Scientists identify genetic changes involved in childhood cancer

In collaboration with the Press Association

A new study has shed light on the genetic causes of neuroblastoma, a rare but aggressive childhood cancer that affects around 100 children a year in the UK.

A team of scientists led by the Children's Hospital of Philadelphia have identified three separate genetic variants that are more common among children with the disease - which is a cancer of the peripheral nervous system. These three gene variants are all located in the same region of DNA.

Children with certain common DNA variations in this particular region of chromosome 6 were found to have an elevated risk of a particularly aggressive form of the disease.

Lead researcher Dr John Maris, director of the hospital's Centre for Childhood Cancer Research, said: "Until now we had very few clues as to what causes neuroblastoma. Although there is much work to be done, understanding this cancer's origin provides a starting point for developing novel treatments."

The researchers analysed blood samples from around 1,000 neuroblastoma patients and a further 2,000 cancer-free children.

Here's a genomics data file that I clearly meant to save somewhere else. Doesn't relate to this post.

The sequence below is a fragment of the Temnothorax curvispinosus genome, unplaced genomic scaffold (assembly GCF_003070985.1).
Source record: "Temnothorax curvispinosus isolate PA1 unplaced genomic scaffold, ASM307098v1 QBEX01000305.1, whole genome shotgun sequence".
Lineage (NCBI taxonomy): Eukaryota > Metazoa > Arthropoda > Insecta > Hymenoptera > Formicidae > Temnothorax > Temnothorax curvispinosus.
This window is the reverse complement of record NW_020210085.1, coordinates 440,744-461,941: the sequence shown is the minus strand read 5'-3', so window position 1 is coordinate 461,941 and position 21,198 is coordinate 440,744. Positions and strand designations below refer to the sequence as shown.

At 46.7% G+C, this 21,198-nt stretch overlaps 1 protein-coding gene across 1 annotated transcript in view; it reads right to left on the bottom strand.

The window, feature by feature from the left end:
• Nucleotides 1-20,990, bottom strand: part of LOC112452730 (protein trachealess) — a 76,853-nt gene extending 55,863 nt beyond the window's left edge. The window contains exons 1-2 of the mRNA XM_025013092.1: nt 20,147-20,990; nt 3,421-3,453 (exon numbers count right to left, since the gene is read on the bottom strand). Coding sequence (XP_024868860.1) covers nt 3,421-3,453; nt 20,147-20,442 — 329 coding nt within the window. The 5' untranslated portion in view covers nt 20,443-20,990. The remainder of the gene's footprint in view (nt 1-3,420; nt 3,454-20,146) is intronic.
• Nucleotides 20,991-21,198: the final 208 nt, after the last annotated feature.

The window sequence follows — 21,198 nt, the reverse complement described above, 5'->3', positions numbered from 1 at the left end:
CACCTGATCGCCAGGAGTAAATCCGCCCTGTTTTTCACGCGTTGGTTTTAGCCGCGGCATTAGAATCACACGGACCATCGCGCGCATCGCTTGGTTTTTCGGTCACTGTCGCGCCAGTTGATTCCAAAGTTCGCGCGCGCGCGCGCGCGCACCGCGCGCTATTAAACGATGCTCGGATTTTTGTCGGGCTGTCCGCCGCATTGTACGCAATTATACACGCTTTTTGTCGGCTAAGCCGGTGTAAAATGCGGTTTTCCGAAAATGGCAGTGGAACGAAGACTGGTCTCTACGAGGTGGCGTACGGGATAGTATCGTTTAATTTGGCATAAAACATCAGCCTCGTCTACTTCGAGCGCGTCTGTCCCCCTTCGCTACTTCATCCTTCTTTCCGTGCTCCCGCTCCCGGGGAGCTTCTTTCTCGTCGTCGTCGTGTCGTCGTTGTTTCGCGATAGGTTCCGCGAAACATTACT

Analysis revealed three specific genetic variations that were much more common in patients with neuroblastoma, all of which occurred together on a region of chromosome 6 called 6p22.

Additional samples from other groups of patients in the US and the UK have confirmed the link between the three genetic variants and the disease.

Dr Maris said that further research is being carried out to find out how these relatively common genetic changes increase the risk of cancer.

"Ultimately, they probably cause subtle changes in gene expression during early development, interacting with other genes yet to be discovered. This suggests that neuroblastoma has complex causes, in which a series of genetic changes may occur at different sites to combine into a 'perfect storm' that results in this cancer," he suggested.

Dr Maris pointed out that prenatal testing for the genetic changes would be premature as they do not necessarily lead to cancer. However, he said that the discovery "lays the foundation for learning how these initial changes influence biological pathways that lead to neuroblastoma".

"Understanding those pathways may guide us to new and better therapies that precisely target this cancer."

The findings are published in the New England Journal of Medicine.